It has been with mounting excitement that I viewed the calendar over the last few weeks. Somehow, without really knowing HOW the year went so quickly, it was already April.
Teachers are quite tuned into the school calendar. Summer is usually met with relief, excitement, and exhaustion.
The last day of school, though? Ahhh. It is such a bittersweet day. A vulnerable day.
It is hard to explain if you have not spent an extended time with a specific group of people, but each year, a teacher gains a new family.
In August, tanned faced 7 and 8 year olds entered my classroom, feeling both nervous and excited. I looked at the group in front of me and took a deep breath–in that breath, I grieved for the students they were not (the class I had the year before) and hoped I could come to love each one of them as deeply as I loved the students I had the previous school year.
As the weeks went on, my students and I got to know one another’s quirks. We laughed together and cried together. I heard hilarious stories and statements. I watched as some dealt with traumatic life events that no little person should have to endure.
Slowly, we began to trust. We began to love one another.
Before I knew it, the weeks had turned into months and we were all eagerly anticipating Christmas break. Any good teacher will tell you–we need that break. We need to rejuvenate. December is a rush of madness and fun, and it is exhausting even for the best of us.
As the bell rang on the final school day in December, I happily hugged each one of my students and reminded them to have a wonderful vacation and that I would be here, waiting for each of them to return.
And return they did. Some returned elated, with stories of trips and extravagant gifts. Other returned with stories of foster homes and heartbreak.
But, I was there. I hugged each of these babies and squealed over their gifts and oohhed and ahhed over their trips. I held them when they cried that they didn’t get to spend Christmas with Mom and Dad because Dad had gone to prison and Mom had temporarily suspended custody.
February came and went in a blink of an eye, with lots of pink and red and sweet little handmade Valentine’s. Suddenly, March was here and we began to talk about how soon the school year would be over.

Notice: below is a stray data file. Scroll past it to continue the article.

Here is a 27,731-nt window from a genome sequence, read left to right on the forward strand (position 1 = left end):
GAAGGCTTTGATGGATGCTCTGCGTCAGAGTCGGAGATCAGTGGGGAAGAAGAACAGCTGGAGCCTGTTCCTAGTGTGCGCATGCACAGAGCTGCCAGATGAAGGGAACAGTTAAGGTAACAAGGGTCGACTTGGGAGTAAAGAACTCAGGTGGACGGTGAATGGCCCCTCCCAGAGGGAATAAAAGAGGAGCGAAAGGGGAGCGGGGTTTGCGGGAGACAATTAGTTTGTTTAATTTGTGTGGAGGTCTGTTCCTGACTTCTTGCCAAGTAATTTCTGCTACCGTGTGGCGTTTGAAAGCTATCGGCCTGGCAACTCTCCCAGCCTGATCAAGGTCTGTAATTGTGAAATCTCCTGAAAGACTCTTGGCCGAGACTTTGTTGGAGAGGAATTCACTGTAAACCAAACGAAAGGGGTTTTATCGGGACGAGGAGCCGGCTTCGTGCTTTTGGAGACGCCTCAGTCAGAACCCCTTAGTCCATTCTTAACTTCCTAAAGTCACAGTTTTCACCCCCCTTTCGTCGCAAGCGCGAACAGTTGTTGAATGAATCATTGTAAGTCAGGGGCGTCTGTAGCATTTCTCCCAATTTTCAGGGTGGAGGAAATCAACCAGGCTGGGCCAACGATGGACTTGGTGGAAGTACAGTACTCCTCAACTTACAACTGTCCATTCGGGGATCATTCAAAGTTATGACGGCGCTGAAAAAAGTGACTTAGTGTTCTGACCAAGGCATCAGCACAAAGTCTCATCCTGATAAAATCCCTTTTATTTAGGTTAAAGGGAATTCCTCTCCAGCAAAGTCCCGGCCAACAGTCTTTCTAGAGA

None of us chose to worry too much, however. May 21, after all, seemed like a long way away when all of March and April spread out before us.
And then, I blinked. Suddenly it was field day and field trip day. The spring concert was over and we were cleaning out desks and lockers, returning library books and handing out end-of-the year awards.
Yesterday, I stood in front of these students I had hoped I could love last August (and their parents, too), and I tried to describe just how much I had fallen in love with this group of kids. Every. Single. One. of them had something to love.
Yes, there were days I wanted to pull out my hair and days where I went home and cracked open a bottle of wine. But, on all of those days, I could close my eyes and remember that tomorrow would be a new day, and a new chance to make a difference in their lives.
And, after a whirlwind of a year, it ends.
Endings are vulnerable.
Relationship building is vulnerable.
It is also my WHY. My reason for teaching.
Teachers, for me, were my lifeline. Those people in my world, as a little girl, who were always there for me.
Every year, it is my goal to be there for all of my students. Through successes and failures, tears and laughter.
Yesterday, I looked around the room with sadness in my heart. Because I knew. This year is over. This class is leaving…and no class will ever be exactly the same or exactly as wonderfully designed.
Some kids will leave with a brief goodbye and a high five, eager to get home and enjoy summer. Others will linger, wanting to cling to me a little more, a little longer. Some will grab on and hug me even tighter. I will explain, again and again, that I will be back and that I will always be there, waiting to talk or give a hug.
But, it is with sadness that all of us realize it will never be exactly the same. Never again will we be this same small, tight knit group. This same, tight knit little family.
They will change. They will grow.
So will I.
But, once they walk through my classroom door, I will never stop loving them. Or telling them so.
I’m a teacher. I love summer break. I need it, and the time for self care that it provides. I need it to recharge and re-energize.
And most importantly, I need it to be able to put this year on the shelf and open up my heart and soul for an entirely new group of 7 and 8 year olds to love next year.
Because I will love the next class differently, but just as much.
It is what teachers do. ❤